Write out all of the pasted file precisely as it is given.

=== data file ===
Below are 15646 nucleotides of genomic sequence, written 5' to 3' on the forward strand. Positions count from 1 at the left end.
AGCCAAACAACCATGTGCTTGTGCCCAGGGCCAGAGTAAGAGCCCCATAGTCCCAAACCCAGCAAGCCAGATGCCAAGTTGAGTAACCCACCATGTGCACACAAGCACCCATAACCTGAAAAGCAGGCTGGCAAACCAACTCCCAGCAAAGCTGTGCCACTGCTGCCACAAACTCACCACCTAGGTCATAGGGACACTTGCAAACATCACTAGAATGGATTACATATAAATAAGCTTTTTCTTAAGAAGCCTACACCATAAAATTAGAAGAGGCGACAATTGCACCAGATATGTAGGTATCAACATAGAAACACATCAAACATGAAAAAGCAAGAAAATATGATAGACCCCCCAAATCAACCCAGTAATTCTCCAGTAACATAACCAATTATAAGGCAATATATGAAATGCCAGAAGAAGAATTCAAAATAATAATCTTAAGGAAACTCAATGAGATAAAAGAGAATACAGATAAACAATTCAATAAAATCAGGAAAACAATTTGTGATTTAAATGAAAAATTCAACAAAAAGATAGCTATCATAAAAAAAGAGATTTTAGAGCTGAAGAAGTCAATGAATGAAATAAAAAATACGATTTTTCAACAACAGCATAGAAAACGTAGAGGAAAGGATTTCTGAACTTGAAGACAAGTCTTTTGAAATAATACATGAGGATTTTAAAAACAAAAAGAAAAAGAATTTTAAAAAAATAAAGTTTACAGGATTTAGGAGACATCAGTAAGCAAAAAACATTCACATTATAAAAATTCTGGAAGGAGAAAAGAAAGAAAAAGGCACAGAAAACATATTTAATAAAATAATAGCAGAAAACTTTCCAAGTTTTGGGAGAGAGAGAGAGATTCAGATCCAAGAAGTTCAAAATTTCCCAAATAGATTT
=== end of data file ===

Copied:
Below are 15646 nucleotides of genomic sequence, written 5' to 3' on the forward strand. Positions count from 1 at the left end.
AGCCAAACAACCATGTGCTTGTGCCCAGGGCCAGAGTAAGAGCCCCATAGTCCCAAACCCAGCAAGCCAGATGCCAAGTTGAGTAACCCACCATGTGCACACAAGCACCCATAACCTGAAAAGCAGGCTGGCAAACCAACTCCCAGCAAAGCTGTGCCACTGCTGCCACAAACTCACCACCTAGGTCATAGGGACACTTGCAAACATCACTAGAATGGATTACATATAAATAAGCTTTTTCTTAAGAAGCCTACACCATAAAATTAGAAGAGGCGACAATTGCACCAGATATGTAGGTATCAACATAGAAACACATCAAACATGAAAAAGCAAGAAAATATGATAGACCCCCCAAATCAACCCAGTAATTCTCCAGTAACATAACCAATTATAAGGCAATATATGAAATGCCAGAAGAAGAATTCAAAATAATAATCTTAAGGAAACTCAATGAGATAAAAGAGAATACAGATAAACAATTCAATAAAATCAGGAAAACAATTTGTGATTTAAATGAAAAATTCAACAAAAAGATAGCTATCATAAAAAAAGAGATTTTAGAGCTGAAGAAGTCAATGAATGAAATAAAAAATACGATTTTTCAACAACAGCATAGAAAACGTAGAGGAAAGGATTTCTGAACTTGAAGACAAGTCTTTTGAAATAATACATGAGGATTTTAAAAACAAAAAGAAAAAGAATTTTAAAAAAATAAAGTTTACAGGATTTAGGAGACATCAGTAAGCAAAAAACATTCACATTATAAAAATTCTGGAAGGAGAAAAGAAAGAAAAAGGCACAGAAAACATATTTAATAAAATAATAGCAGAAAACTTTCCAAGTTTTGGGAGAGAGAGAGAGATTCAGATCCAAGAAGTTCAAAATTTCCCAAATAGATTT